Gold was discovered here in 1859, and by 1879, 10,000 souls called Bodie home. They called it a lot of other things too, none of them complimentary, as a combination of “the worst climate out-of-doors,” and daily, frequently lethal violence gave the place a reputation as an earthly hell, inspiring one young girl bound there to famously jot in her diary, “Good­bye, God. I’m going to Bodie.”

The mines played out and fires took their toll over time, and by 1940 what remained of Bodie was a ghost, but one whose desolate and barely accessible location kept human pillage and desecration to a minimum, and preserved the town in a sort of suspended animation. In 1962, the spooky remnants of Bodie came under the protection of California as a state historic park. Today the town is unrestored and only minimally maintained, like a biker’s teeth, in a state of “arrested decay.” Original furnishings, house­hold goods, and even clothing re­main where they were found, and layers of wallpaper sag in rags from the walls, and layers of flooring recede to reveal generations of remodeling of the simple cottages. Goods still stock store shelves, and unfinished coffins crowd the undertaker’s workshop. The place is truly arresting; the very embodiment of what the term “ghost town” has ever conjured in a kid’s mind. That sense is further heightened by the voyeuristic procedure used to view most of it: standing on tiptoe, hands shading eyes, peering through windows into dusty forlorn interiors—lifeless but palpably, spookily once lived in. Admission price: $3.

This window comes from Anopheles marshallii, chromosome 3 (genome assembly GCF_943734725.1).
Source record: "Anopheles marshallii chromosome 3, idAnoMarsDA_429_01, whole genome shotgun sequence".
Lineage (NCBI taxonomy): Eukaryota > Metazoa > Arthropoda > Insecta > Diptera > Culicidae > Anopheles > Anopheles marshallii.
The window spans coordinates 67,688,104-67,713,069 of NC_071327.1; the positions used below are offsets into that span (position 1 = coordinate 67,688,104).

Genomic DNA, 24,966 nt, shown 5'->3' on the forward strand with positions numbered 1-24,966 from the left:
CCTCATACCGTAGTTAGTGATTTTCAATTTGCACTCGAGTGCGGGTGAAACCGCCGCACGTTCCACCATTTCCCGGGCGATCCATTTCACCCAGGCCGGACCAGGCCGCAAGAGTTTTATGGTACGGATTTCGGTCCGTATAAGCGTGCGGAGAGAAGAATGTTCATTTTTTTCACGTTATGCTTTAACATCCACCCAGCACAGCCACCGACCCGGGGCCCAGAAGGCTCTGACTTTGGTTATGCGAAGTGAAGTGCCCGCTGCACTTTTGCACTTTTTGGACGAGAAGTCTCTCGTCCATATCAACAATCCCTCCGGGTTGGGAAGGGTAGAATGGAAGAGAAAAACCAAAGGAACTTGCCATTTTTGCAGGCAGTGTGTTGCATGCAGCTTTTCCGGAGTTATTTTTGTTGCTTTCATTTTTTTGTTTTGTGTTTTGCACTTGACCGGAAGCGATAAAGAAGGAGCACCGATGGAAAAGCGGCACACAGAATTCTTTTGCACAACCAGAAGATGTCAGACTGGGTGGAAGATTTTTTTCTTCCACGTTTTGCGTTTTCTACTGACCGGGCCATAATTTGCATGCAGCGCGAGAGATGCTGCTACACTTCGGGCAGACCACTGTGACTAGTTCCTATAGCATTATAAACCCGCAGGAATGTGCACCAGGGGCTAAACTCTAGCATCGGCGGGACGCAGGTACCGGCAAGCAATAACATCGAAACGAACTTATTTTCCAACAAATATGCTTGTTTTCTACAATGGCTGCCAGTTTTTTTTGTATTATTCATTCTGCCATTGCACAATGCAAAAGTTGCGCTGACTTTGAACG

Highway 395 south to Mono Lake and the town of Lee Vining is motorcycling bliss; perfect pavement, broad banked sweepers, light traffic and scenic grandeur for miles. From atop Conway Summit, Mono Lake suddenly appears like a mirage on the alkaline plain below. And it doesn’t get any less surreal with the approach. Sea gulls swarm the lake, and fantastic sculptures of calcium carbonate called “tufa” dot the shoreline—created by upwelling of fresh water in the lake’s heavily saline waters, fully two and a half times as salty as seawater.

The lake’s pushing a million years old and sits atop an active volcanic zone, making this all a delight for geologically enthralled tourers like myself. It’s also an environmental success story, having nearly perished in the early ’80s as LA’s insatiable thirst drew down water levels and threatened to turn it into a dead sea. A land bridge even emerged connecting the shore to the lake’s Negit Island, a principal California gull rookery, and coyotes scrambled over to eat the birds. It’s taken a generation of activism and restorative efforts to arrest and reverse the damage.

You get a good eyeful of Mono Lake from Highway 395, but the real fun way to experience the lake and the adjacent volcanic landscape of the Mono Craters is to turn east on Highway 120 at the south end of the basin. This is one of the loneliest roads in the West. It’s truly a Road to Nowhere—unless you consider Tonapah somewhere—but it takes you first to the gravel access road to the South Tufa and to Navy Beach—once a top-secret weapons testing site during the Cold War where, under the guise of doing seismic research, mad scientists experimented with death rays and exploding seagulls. I guess. To this day we don’t know exactly what they were up to.

And then the road takes you to the dangedest stretch of asphalt whoop-de-dos you’ll ever encounter. Better known to locals and inveterate road-dogs as the Roller-Coaster Road, the pavement dips and rises in rapid sequence for miles, and you can get air there. As it leads on, you’re treated to dramatic views of the White Mountains—Nevada’s counterpoint to the High Sierras. But that’s as far towards Nowhere as we’re going to­day, and I reverse course for another ride on the roller-coaster, and then a stop in Lee Vining to find some ice, because I’m beginning to get nervous about the hot links in the saddlebag.